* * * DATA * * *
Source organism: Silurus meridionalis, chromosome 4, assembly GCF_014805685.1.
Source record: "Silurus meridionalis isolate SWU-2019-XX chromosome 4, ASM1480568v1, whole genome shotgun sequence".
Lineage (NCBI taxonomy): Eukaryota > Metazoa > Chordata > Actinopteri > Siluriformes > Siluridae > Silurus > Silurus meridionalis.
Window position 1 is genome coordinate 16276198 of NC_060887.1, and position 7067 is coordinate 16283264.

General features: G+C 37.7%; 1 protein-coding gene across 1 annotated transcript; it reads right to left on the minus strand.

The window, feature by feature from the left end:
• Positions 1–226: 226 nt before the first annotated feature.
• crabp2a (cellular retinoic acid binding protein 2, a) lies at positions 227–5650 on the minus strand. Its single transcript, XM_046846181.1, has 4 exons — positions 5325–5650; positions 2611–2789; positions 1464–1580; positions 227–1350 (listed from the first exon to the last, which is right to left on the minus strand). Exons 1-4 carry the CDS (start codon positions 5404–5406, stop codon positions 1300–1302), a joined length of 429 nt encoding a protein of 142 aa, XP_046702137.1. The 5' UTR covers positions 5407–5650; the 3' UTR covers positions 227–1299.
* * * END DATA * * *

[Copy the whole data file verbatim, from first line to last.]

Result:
Source organism: Silurus meridionalis, chromosome 4, assembly GCF_014805685.1.
Source record: "Silurus meridionalis isolate SWU-2019-XX chromosome 4, ASM1480568v1, whole genome shotgun sequence".
Lineage (NCBI taxonomy): Eukaryota > Metazoa > Chordata > Actinopteri > Siluriformes > Siluridae > Silurus > Silurus meridionalis.
Window position 1 is genome coordinate 16276198 of NC_060887.1, and position 7067 is coordinate 16283264.

General features: G+C 37.7%; 1 protein-coding gene across 1 annotated transcript; it reads right to left on the minus strand.

The window, feature by feature from the left end:
• Positions 1–226: 226 nt before the first annotated feature.
• crabp2a (cellular retinoic acid binding protein 2, a) lies at positions 227–5650 on the minus strand. Its single transcript, XM_046846181.1, has 4 exons — positions 5325–5650; positions 2611–2789; positions 1464–1580; positions 227–1350 (listed from the first exon to the last, which is right to left on the minus strand). Exons 1-4 carry the CDS (start codon positions 5404–5406, stop codon positions 1300–1302), a joined length of 429 nt encoding a protein of 142 aa, XP_046702137.1. The 5' UTR covers positions 5407–5650; the 3' UTR covers positions 227–1299.